Sunderland Point is a very special place indeed; one of my favourite spots in Lancashire.
I am intrigued by the sense of being almost marooned for a short time around high tide; twice daily the road to Sunderland is cut-off by rising tides - it is ‘asunder’. And when the tide covers the access road, Sunderland takes on a different feeling, it is like being on an island.
You should aim to walk this route starting about one hour before high water to experience this sense of being marooned, it is intriguing! Incidentally, you should also experience Sunderland at all stages of the tide – it’s a unique place not only in Lancashire, but in Britain.
Sunderland’s unique location has contributed to its history; stone from Cockersands Abbey was used to build the quay and warehousing for the merchant shipping in the 18th century. Today, Samboo reminds us of a past some wish to forget, we must never forget!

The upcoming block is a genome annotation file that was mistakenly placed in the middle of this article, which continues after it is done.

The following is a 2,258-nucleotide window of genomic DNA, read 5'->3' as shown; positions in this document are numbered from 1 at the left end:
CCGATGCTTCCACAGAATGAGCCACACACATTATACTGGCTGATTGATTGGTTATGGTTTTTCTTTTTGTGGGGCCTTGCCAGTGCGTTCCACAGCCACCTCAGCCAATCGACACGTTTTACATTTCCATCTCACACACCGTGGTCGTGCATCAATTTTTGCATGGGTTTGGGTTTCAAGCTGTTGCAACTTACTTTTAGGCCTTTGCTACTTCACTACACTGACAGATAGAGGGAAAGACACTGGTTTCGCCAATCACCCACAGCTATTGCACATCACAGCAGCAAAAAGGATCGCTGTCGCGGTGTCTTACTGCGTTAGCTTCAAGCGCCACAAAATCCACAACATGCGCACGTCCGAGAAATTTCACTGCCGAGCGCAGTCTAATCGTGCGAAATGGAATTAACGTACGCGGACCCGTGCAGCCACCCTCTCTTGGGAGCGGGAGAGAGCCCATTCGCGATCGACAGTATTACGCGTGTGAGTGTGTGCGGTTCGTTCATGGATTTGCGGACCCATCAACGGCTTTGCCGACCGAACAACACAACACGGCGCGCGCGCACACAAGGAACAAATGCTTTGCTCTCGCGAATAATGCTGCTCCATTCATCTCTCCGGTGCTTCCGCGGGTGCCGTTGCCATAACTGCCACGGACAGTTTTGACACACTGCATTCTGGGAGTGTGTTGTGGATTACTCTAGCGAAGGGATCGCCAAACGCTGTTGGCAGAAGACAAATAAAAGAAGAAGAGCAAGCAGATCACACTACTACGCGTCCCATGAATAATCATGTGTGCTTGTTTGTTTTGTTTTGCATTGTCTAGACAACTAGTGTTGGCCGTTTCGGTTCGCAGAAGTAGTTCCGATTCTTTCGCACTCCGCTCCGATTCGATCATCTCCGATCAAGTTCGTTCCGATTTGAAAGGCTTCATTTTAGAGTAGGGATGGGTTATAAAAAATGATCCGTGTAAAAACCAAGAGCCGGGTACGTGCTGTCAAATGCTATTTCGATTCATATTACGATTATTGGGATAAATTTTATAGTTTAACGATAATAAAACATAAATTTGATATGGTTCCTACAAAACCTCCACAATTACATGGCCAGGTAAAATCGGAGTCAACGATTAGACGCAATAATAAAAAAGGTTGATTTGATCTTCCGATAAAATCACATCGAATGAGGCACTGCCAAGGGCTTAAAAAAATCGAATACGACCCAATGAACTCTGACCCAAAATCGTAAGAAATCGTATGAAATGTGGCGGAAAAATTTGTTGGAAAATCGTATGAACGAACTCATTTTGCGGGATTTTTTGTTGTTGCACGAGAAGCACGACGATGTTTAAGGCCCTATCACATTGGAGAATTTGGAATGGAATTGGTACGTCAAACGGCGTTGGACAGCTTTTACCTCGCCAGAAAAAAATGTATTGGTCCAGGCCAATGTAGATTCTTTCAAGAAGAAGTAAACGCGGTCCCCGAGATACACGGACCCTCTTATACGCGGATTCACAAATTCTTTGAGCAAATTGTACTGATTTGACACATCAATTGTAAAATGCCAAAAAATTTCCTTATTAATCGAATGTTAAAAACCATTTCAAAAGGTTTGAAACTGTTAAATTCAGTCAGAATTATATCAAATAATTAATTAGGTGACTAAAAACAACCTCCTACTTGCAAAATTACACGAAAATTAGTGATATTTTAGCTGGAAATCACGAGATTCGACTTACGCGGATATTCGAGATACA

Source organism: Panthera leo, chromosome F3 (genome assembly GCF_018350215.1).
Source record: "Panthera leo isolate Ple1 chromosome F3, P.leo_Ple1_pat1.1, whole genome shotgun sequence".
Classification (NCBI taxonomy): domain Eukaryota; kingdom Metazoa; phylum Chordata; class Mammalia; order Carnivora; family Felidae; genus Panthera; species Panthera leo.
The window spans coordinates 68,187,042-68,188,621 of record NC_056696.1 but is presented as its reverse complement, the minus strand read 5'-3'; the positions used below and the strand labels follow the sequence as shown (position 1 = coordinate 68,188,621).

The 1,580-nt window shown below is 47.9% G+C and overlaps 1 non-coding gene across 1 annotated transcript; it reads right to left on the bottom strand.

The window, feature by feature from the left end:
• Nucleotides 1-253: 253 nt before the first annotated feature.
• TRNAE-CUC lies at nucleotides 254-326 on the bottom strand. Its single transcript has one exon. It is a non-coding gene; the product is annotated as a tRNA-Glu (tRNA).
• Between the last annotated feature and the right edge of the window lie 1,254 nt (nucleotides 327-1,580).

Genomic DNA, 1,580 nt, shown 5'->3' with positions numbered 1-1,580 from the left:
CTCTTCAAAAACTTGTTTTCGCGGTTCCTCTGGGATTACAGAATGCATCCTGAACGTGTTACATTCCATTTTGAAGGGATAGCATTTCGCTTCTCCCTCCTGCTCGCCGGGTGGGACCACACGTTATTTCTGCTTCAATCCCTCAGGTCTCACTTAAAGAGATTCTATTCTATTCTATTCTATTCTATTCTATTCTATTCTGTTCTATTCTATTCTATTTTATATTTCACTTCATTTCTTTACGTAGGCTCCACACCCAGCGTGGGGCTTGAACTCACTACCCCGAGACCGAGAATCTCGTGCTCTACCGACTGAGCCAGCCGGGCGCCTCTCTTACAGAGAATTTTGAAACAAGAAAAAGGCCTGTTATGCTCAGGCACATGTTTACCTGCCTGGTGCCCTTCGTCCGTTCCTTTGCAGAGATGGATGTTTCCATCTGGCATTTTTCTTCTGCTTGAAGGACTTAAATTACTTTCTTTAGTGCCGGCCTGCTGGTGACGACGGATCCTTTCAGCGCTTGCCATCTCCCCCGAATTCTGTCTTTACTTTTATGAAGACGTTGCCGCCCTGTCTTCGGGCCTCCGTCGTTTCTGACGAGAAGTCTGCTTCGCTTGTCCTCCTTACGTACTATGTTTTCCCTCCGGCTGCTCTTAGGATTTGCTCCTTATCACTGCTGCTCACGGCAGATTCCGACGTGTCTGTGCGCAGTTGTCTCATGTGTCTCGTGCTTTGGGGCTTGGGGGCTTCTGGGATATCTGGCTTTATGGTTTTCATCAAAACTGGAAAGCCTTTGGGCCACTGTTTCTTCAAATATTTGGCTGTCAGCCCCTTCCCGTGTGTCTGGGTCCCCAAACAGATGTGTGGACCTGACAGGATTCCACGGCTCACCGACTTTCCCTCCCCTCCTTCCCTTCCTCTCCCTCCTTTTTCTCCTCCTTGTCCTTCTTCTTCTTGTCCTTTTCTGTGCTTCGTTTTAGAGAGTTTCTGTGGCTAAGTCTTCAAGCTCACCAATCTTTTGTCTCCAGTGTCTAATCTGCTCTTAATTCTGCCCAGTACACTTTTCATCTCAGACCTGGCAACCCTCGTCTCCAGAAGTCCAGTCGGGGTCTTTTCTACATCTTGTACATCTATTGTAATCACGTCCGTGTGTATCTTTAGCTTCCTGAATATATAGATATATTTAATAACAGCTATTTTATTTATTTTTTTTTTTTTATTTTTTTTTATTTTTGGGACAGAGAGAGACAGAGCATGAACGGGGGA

Those early cotton cargoes stored in the warehousing contributed to Lancashire’s economic boom of the 19th century, when Lancashire became ‘the workshop of the world’. And economic success was balanced by tragedy!
As a special place, it is my opinion Sunderland should be a ‘heritage site’. It should be preserved for its history, its present and its future.
Our walk can be made at any state of tide, only the road across Lades Marsh floods. It's a wonderful corner of Lancashire and highly recommended.
Footnote: since my initial visits to Sunderland Point, much work has taken place to address the erosion issues, lets hope Sunderland Point will exist for many generations to come.